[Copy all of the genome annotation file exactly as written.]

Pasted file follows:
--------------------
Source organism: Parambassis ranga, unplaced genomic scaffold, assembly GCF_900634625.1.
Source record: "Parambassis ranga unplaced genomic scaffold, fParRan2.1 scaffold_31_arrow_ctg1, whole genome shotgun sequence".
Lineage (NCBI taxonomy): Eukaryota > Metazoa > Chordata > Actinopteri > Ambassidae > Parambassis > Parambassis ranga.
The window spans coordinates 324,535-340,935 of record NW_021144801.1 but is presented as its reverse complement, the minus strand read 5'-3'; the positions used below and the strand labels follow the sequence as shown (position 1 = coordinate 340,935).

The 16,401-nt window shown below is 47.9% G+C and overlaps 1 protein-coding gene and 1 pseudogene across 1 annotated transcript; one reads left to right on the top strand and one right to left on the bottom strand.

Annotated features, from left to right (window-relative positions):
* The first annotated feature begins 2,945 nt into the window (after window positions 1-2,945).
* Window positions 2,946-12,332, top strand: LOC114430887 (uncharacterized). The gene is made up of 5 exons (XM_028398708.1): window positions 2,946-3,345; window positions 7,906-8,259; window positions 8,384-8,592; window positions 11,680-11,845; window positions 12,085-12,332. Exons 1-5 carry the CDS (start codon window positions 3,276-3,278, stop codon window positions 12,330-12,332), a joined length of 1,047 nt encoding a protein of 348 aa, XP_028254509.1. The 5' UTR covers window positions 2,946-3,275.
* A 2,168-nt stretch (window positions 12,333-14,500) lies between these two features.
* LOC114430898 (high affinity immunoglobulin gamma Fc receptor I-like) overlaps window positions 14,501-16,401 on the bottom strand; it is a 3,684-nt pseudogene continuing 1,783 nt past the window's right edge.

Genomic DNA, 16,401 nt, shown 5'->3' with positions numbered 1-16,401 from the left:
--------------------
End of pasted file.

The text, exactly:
Source organism: Parambassis ranga, unplaced genomic scaffold, assembly GCF_900634625.1.
Source record: "Parambassis ranga unplaced genomic scaffold, fParRan2.1 scaffold_31_arrow_ctg1, whole genome shotgun sequence".
Lineage (NCBI taxonomy): Eukaryota > Metazoa > Chordata > Actinopteri > Ambassidae > Parambassis > Parambassis ranga.
The window spans coordinates 324,535-340,935 of record NW_021144801.1 but is presented as its reverse complement, the minus strand read 5'-3'; the positions used below and the strand labels follow the sequence as shown (position 1 = coordinate 340,935).

The 16,401-nt window shown below is 47.9% G+C and overlaps 1 protein-coding gene and 1 pseudogene across 1 annotated transcript; one reads left to right on the top strand and one right to left on the bottom strand.

Annotated features, from left to right (window-relative positions):
* The first annotated feature begins 2,945 nt into the window (after window positions 1-2,945).
* Window positions 2,946-12,332, top strand: LOC114430887 (uncharacterized). The gene is made up of 5 exons (XM_028398708.1): window positions 2,946-3,345; window positions 7,906-8,259; window positions 8,384-8,592; window positions 11,680-11,845; window positions 12,085-12,332. Exons 1-5 carry the CDS (start codon window positions 3,276-3,278, stop codon window positions 12,330-12,332), a joined length of 1,047 nt encoding a protein of 348 aa, XP_028254509.1. The 5' UTR covers window positions 2,946-3,275.
* A 2,168-nt stretch (window positions 12,333-14,500) lies between these two features.
* LOC114430898 (high affinity immunoglobulin gamma Fc receptor I-like) overlaps window positions 14,501-16,401 on the bottom strand; it is a 3,684-nt pseudogene continuing 1,783 nt past the window's right edge.

Genomic DNA, 16,401 nt, shown 5'->3' with positions numbered 1-16,401 from the left: